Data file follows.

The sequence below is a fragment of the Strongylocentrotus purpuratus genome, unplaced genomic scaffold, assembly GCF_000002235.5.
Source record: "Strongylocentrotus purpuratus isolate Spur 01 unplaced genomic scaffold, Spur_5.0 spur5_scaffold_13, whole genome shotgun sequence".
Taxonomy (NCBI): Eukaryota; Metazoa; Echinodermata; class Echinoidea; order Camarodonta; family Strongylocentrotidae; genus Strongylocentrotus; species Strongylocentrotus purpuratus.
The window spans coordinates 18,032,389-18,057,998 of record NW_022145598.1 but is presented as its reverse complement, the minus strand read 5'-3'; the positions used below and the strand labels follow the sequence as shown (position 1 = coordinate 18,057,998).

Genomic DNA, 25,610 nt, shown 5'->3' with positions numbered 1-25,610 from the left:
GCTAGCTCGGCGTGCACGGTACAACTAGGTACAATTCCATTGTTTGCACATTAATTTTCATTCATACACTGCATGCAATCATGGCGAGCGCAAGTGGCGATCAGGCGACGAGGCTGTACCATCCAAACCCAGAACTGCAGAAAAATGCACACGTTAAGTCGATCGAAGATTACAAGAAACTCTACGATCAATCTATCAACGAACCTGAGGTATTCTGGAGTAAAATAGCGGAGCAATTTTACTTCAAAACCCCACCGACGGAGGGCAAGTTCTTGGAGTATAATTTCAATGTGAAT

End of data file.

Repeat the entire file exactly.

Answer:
The sequence below is a fragment of the Strongylocentrotus purpuratus genome, unplaced genomic scaffold, assembly GCF_000002235.5.
Source record: "Strongylocentrotus purpuratus isolate Spur 01 unplaced genomic scaffold, Spur_5.0 spur5_scaffold_13, whole genome shotgun sequence".
Taxonomy (NCBI): Eukaryota; Metazoa; Echinodermata; class Echinoidea; order Camarodonta; family Strongylocentrotidae; genus Strongylocentrotus; species Strongylocentrotus purpuratus.
The window spans coordinates 18,032,389-18,057,998 of record NW_022145598.1 but is presented as its reverse complement, the minus strand read 5'-3'; the positions used below and the strand labels follow the sequence as shown (position 1 = coordinate 18,057,998).

Genomic DNA, 25,610 nt, shown 5'->3' with positions numbered 1-25,610 from the left:
GCTAGCTCGGCGTGCACGGTACAACTAGGTACAATTCCATTGTTTGCACATTAATTTTCATTCATACACTGCATGCAATCATGGCGAGCGCAAGTGGCGATCAGGCGACGAGGCTGTACCATCCAAACCCAGAACTGCAGAAAAATGCACACGTTAAGTCGATCGAAGATTACAAGAAACTCTACGATCAATCTATCAACGAACCTGAGGTATTCTGGAGTAAAATAGCGGAGCAATTTTACTTCAAAACCCCACCGACGGAGGGCAAGTTCTTGGAGTATAATTTCAATGTGAAT